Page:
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The Worst Lawsuit Defenses of 2012

My workload has been heavy lately, as has life in general, so I figured it was time for a diversion. It’s the end of the year, and thus unfortunately almost time for more deceptive “most frivolous lawsuits” lists, so here’s a retrospective of the worst lawsuit defenses I recall from 2012, a retrospective on the evils of water-soluble chalk, the violent propensities of classic Kung Fu movie fans, and the layman’s understanding of how a penile implant should work.   (5) Artist Drawing On Sidewalk With Chalk Deserved To Be Handcuffed, Arrested And Prosecuted For “Blocking Pedestrian Traffic”   One ... Continue Reading

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Fungal Meningitis In Steroid Shots And The Power of Incentives

The human body is both a marvel of engineering capable of jamming decades of memories and the programming to run a 100 trillion cell body into a brain the size of a football, and a slipshod jury rig. Ever since Hippocrates (“the father of spine surgery”) prescribed the first treatments for back problems — various combinations of baths, massages, and hanging upside down, all in all not too different from today — humanity has been dealing with chronic back pain. Even apart from classic deformities like kyphosis and scoliosis or a traumatic injury, the human back is just plain prone ... Continue Reading

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WSJ Clueless About Philadelphia Mass Torts Lawsuits

Just in time for Mesothelioma Awareness Day (which is tomorrow), yesterday the Wall Street Journal recycled the same canned attack on the Philadelphia Complex Litigation Center that the Chamber of Commerce and other special interests have been pushing for some time. (See here and here for more about the attacks on Philadelphia’s courts.)   Ashby Jones at the Wall Street Journal retreads over Judge Pamela Dembe’s remarks about out-of-state plaintiffs from early 2009, taking the Chamber of Commerce’s bait hook, line and sinker: When the Philadelphia court system faced budget cuts in early 2009, an influential judge there invited plaintiffs ... Continue Reading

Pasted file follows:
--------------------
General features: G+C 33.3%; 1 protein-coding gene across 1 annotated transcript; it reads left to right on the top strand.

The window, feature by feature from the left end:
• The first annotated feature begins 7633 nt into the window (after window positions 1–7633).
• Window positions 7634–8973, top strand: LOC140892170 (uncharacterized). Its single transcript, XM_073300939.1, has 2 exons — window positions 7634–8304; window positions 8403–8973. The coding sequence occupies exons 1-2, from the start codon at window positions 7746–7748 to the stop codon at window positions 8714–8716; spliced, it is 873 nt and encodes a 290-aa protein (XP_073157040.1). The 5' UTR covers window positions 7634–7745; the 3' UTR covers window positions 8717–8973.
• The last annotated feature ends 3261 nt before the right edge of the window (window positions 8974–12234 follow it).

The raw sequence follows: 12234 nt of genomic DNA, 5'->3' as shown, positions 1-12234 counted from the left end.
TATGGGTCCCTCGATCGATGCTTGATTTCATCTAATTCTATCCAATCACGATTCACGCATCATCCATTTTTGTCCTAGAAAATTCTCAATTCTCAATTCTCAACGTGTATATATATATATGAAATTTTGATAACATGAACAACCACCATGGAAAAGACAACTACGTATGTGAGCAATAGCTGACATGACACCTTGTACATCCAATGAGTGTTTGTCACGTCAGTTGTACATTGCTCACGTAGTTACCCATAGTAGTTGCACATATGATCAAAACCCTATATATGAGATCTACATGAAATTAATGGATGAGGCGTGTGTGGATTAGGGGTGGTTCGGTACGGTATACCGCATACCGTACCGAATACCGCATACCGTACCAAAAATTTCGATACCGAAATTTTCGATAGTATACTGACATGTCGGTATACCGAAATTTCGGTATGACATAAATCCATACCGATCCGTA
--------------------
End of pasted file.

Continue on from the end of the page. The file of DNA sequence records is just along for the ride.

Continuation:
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Concern Trolling Over Class Action Fees (Egg Purchaser Antitrust Edition)

“Let your greatest cunning lie in covering up what looks like cunning,” said Baltasar Gracián, the 17th Century Jesuit priest who wrote about how to survive in a post-Machiavelli world. These days, when tort reformers aren’t busy trying to stack the decks against consumers and injured people, they’re busy concern trolling, claiming to be looking out for the little guy while really waging war against the lawyers who take the risks and put in the time to make things right for the folks injured and cheated by corporate greed.   Via Overlawyered, Daniel Fisher at Forbes — who as far as I ... Continue Reading

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Chamber Of Commerce Study: Big Business Says Tort Reform Not Needed

Yesterday, the U.S. Chamber Institute for Legal Reform released its “2012 State Liability Systems Ranking Study,” which asked lawyers and senior executives at companies with over $100 million in annual revenues what they thought about being sued. That’s like asking Yankees fans what they think about the Red Sox.   Seriously, here’s the “Methodology” for the Chamber of Commerce’s “study:” The final results are based on interviews with a nationally representative sample of 1,125 in-house general counsel, senior litigators or attorneys, and other senior executives who are knowledgeable about litigation matters at public and private companies with annual revenues of ... Continue Reading